Oct 26

The Robotics Program: Engagement (3 of 9)

Introduction October 26, 2017 318 1 By - Dr. Terry Loftus, MD, MBA, FACS

This article is the third in a nine-part series of article by Dr. Terry Loftus. The series seeks to provide guidance to health care facilities seeking to develop their own successful in-house robotic surgery program that builds on Dr. Loftus’ Seven-pillars Program. Last week, in part two, we looked at the role that purpose plays in creating a successful programme. This week we will focus on the role of engagement.

Engagement is the buzz word for the 21st century in healthcare. Nowhere is it more commonly applied than in the expression “physician engagement”. It is the Holy Grail in healthcare and a “must have” when building a Robotics Program. In this article, we will discuss how to build engagement for your robotics team. The first thing to remember is to quit focusing on just physicians. Too often many of us in leadership point to a lack of physician engagement as the sole source of the problems in healthcare. The thought being, if only we had more physician engagement, then we could solve all our problems.

We need physicians to help with much of what ails our healthcare systems, but we need to keep in mind that they are not the cause and the sole source of the problems. Healthcare is complicated and has a lot of moving parts. Physicians alone are not going to solve all of them. Instead of “physician engagement”, what we need is engagement. The principals of engagement work for all people, including physicians, and should be applied to all members of your Robotics Program’s team. So, what does engagement look like for a member of your team?

It is a team member who is fully involved, and enthusiastic about, his or her work and is actively participating in improving the clinical, operational and financial conditions of the healthcare environment in which they function, as well as the overall experience for both patient and staff. It begins by acting in ways that do not disengage other team members and patients. Engagement works just like trust. If you lose someone’s trust, then earning it back is difficult. If you disengage your team members, then getting them re-engaged is more difficult as well.

When disengaging behaviors are eliminated, engagement becomes much easier. One of the best ways to begin engagement is to focus on topics your team is already engaged. It may be developing consensus on the operating room set-up or standardizing equipment needs for certain types of cases. Talk to your team. Find out what problems they are already trying to solve, and help them solve those problems. Not only will they become more engaged; they will become your greatest allies when it comes time to achieving your program’s performance improvement goals.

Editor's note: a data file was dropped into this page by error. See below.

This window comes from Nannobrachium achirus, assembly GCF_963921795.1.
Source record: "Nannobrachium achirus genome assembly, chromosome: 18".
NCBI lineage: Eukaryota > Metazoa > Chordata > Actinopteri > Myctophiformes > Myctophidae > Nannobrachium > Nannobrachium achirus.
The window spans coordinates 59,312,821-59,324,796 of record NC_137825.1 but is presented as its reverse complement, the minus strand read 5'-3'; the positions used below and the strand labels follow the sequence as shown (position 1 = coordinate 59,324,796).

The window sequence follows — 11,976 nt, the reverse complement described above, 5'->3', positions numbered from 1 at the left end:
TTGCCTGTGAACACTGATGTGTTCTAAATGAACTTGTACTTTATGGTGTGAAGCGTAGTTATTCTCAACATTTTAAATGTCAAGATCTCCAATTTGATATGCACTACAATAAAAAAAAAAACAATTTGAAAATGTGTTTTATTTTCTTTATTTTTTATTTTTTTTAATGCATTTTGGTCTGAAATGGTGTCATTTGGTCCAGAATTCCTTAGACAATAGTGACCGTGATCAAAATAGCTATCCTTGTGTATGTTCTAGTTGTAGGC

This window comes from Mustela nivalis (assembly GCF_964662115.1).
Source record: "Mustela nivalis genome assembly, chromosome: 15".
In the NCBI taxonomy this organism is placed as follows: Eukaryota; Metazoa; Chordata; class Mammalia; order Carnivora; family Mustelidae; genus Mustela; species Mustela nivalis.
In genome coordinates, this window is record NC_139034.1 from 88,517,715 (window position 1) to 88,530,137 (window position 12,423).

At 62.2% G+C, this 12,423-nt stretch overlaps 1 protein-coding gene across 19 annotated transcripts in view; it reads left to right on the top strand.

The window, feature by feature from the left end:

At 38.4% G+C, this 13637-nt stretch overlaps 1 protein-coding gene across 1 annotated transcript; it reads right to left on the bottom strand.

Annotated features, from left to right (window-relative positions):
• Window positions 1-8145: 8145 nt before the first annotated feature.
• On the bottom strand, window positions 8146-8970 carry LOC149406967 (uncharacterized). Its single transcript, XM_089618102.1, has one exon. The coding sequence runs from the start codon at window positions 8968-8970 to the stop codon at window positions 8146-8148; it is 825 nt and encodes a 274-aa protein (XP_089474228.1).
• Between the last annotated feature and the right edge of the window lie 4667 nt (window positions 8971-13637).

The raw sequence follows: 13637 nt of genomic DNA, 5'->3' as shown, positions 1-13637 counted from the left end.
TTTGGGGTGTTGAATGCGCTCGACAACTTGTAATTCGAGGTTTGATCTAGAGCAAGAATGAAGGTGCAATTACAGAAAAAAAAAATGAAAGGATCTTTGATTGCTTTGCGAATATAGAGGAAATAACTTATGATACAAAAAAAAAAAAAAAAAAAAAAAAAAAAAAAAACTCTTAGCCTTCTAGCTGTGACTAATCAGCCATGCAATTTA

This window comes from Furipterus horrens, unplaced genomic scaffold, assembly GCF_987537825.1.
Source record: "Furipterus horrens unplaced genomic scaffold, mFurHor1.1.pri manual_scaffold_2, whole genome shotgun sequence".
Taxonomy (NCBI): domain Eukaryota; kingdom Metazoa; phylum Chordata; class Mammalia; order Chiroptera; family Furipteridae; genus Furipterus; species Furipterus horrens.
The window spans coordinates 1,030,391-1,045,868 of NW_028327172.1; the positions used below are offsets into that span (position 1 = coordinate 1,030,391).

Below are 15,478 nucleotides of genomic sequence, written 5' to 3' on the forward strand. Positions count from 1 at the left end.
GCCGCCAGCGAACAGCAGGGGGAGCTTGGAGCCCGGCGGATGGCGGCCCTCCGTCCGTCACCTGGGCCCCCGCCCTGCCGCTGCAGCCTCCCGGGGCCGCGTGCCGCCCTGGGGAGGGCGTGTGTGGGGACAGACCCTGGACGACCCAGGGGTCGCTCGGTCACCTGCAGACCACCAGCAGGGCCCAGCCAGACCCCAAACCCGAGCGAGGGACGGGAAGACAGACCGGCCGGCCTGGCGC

Next week in the fourth edition of this nine-part series we will be looking at another of the seven pillars, communication.

Dr. Loftus has over 30 years of experience as a Healthcare Industry provider and executive. He has held leadership roles in large integrated delivery networks where he served as Medical Director for Surgical Services & Clinical Resources and successfully implemented a Robotics Program. Dr. Loftus is a speaker and consultant for various firms in the Robotic surgery and medical devices space. He currently works as a CMO for HCA, Medical City Fort Worth. To learn more, go to and download a free PDF copy of The Robotics Program: A How-to-Guide for Physician Leaders on Starting Up a Successful Program.

1 Adapted from: Rutledge Tim. Getting Engaged: The New Workplace Loyalty. Mattanie Press Toronto (2009)

Dr. Terry Loftus, MD, MBA, FACS
Dr. Terry Loftus, MD, MBA, FACS
President at Loftus Health
Dr. Terry Loftus is the President of Loftus Health a healthcare consulting company committed to educating physician leaders on how to successfully implement programs that improve the delivery of healthcare. Prior to this, Dr. Loftus was the Medical Director of Surgical Services & Clinical Resources for Banner Health in Phoenix, Arizona. His undergrad work and MBA are from Arizona State University and his Medical Degree is from the University of Arizona. He completed a residency in General Surgery at the University of Utah and a Trauma Surgery and Surgical Critical Care Fellowship at the University of Maryland’s R Adams Cowley Shock Trauma Center in Baltimore, Maryland. Dr. Loftus is also a graduate of the Advanced Training Program for Executives and Quality Improvement Leaders sponsored by Intermountain Healthcare’s Institute for Healthcare Delivery Research. Dr. Loftus has served in various leadership roles including Chief Medical Officer as well as a Medical Director of a Surgical Intensive Care and a Level 1 Trauma Center. He is board certified in General Surgery and Surgical Critical Care, and is a Fellow in the American College of Surgery.


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